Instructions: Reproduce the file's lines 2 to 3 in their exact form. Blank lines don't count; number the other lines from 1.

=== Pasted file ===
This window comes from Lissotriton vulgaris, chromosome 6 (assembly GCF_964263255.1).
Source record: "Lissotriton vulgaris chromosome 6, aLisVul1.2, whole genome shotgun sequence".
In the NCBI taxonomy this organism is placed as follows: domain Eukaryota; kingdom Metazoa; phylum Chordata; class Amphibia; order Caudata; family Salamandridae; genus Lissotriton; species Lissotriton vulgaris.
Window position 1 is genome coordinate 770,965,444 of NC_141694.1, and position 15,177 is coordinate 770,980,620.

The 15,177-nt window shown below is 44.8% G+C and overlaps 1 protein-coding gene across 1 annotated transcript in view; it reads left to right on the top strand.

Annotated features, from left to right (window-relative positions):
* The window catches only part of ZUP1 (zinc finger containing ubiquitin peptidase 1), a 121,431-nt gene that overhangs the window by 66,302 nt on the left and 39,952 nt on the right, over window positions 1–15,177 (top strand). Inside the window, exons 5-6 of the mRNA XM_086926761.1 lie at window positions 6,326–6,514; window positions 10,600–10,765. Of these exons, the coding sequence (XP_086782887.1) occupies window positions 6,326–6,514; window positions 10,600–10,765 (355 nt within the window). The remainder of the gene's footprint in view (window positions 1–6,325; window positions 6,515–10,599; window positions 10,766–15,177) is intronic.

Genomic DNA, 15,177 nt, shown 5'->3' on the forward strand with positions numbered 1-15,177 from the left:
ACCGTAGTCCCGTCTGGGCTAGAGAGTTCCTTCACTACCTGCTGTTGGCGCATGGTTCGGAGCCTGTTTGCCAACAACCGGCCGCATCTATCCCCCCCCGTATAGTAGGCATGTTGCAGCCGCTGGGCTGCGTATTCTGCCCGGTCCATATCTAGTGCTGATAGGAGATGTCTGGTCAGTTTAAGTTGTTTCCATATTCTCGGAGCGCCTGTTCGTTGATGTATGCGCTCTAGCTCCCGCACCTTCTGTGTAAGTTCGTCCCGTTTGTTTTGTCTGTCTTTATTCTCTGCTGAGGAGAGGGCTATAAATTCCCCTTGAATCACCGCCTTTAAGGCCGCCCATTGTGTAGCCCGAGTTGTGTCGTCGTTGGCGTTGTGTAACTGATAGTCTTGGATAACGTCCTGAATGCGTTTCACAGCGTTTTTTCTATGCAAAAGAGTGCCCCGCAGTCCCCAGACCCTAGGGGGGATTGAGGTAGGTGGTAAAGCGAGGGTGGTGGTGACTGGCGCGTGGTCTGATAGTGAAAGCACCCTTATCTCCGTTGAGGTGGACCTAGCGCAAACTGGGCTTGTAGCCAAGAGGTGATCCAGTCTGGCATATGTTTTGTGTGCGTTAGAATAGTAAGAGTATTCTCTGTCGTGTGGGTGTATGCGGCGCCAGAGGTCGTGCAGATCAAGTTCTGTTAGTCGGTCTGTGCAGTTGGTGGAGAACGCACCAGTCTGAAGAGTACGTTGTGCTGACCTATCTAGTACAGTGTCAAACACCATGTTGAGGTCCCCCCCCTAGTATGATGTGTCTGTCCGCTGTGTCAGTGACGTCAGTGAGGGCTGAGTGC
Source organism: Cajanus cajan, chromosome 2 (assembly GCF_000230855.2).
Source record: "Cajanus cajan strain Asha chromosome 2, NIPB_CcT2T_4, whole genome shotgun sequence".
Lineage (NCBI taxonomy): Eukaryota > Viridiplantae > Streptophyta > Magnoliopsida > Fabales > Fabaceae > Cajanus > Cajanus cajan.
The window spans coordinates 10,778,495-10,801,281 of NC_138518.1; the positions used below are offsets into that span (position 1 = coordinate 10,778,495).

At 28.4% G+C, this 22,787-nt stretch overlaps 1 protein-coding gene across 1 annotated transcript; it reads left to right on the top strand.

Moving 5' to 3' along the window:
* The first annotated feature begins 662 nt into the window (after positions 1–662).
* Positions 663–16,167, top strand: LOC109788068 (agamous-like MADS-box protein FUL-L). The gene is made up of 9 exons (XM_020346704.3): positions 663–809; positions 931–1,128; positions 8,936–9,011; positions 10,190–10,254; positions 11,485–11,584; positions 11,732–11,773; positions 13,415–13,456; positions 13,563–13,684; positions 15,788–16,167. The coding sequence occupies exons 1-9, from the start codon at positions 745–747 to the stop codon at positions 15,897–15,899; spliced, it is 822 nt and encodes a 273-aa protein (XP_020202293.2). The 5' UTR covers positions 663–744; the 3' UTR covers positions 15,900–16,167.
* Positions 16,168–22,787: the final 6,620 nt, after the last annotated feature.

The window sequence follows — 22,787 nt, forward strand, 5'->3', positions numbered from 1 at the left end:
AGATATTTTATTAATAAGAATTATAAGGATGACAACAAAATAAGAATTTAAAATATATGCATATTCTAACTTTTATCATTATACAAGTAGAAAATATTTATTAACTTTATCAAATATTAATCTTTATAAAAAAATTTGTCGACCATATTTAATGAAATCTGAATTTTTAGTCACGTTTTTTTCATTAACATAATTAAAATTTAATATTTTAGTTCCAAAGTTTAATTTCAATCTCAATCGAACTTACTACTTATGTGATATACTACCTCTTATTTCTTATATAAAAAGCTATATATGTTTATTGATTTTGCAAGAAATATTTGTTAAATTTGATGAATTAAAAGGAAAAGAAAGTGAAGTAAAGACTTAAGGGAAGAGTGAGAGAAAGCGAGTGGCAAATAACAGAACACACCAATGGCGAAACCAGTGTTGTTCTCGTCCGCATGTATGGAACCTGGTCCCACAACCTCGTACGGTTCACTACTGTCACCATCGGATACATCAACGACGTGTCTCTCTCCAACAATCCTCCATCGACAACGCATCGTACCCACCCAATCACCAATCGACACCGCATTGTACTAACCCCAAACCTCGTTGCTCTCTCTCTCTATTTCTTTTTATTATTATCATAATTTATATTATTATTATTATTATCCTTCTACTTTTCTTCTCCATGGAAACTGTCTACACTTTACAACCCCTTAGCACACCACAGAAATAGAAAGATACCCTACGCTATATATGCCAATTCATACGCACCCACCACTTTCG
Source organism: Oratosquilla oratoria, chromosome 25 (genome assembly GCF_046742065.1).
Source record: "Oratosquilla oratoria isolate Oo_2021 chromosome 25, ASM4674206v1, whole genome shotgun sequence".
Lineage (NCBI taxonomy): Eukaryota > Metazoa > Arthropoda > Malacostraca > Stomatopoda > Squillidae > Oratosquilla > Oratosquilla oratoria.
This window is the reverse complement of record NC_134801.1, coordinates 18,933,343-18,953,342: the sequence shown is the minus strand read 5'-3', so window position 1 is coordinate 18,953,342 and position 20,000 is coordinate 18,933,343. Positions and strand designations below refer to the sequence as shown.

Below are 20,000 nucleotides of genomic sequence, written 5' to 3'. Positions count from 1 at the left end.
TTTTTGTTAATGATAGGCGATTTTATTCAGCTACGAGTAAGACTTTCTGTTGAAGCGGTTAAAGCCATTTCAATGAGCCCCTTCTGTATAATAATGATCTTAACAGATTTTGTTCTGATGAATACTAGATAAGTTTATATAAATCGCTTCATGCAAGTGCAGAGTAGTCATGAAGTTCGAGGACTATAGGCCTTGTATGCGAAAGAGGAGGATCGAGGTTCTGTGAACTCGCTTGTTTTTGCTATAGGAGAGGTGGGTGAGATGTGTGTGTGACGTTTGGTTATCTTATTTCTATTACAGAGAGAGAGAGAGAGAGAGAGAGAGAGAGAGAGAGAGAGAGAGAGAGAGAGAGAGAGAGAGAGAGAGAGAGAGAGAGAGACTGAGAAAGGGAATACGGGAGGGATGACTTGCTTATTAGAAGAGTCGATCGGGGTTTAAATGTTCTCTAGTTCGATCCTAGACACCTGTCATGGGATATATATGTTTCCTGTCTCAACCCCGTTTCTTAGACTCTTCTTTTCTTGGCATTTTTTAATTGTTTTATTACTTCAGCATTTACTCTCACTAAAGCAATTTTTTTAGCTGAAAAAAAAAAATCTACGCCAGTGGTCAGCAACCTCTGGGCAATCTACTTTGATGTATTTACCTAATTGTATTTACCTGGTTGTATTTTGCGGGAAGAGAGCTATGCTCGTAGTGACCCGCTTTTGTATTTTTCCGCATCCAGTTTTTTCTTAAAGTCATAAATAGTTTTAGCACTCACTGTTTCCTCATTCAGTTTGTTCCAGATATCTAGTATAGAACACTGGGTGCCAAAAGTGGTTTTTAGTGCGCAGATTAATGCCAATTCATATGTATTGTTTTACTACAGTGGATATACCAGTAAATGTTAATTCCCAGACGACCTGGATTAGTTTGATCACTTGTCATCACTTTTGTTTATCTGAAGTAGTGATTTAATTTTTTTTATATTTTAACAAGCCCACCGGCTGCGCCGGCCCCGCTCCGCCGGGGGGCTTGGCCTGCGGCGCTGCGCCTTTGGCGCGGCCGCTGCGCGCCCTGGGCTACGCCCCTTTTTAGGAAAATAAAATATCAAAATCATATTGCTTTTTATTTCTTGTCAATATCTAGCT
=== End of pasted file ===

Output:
Source record: "Lissotriton vulgaris chromosome 6, aLisVul1.2, whole genome shotgun sequence".
In the NCBI taxonomy this organism is placed as follows: domain Eukaryota; kingdom Metazoa; phylum Chordata; class Amphibia; order Caudata; family Salamandridae; genus Lissotriton; species Lissotriton vulgaris.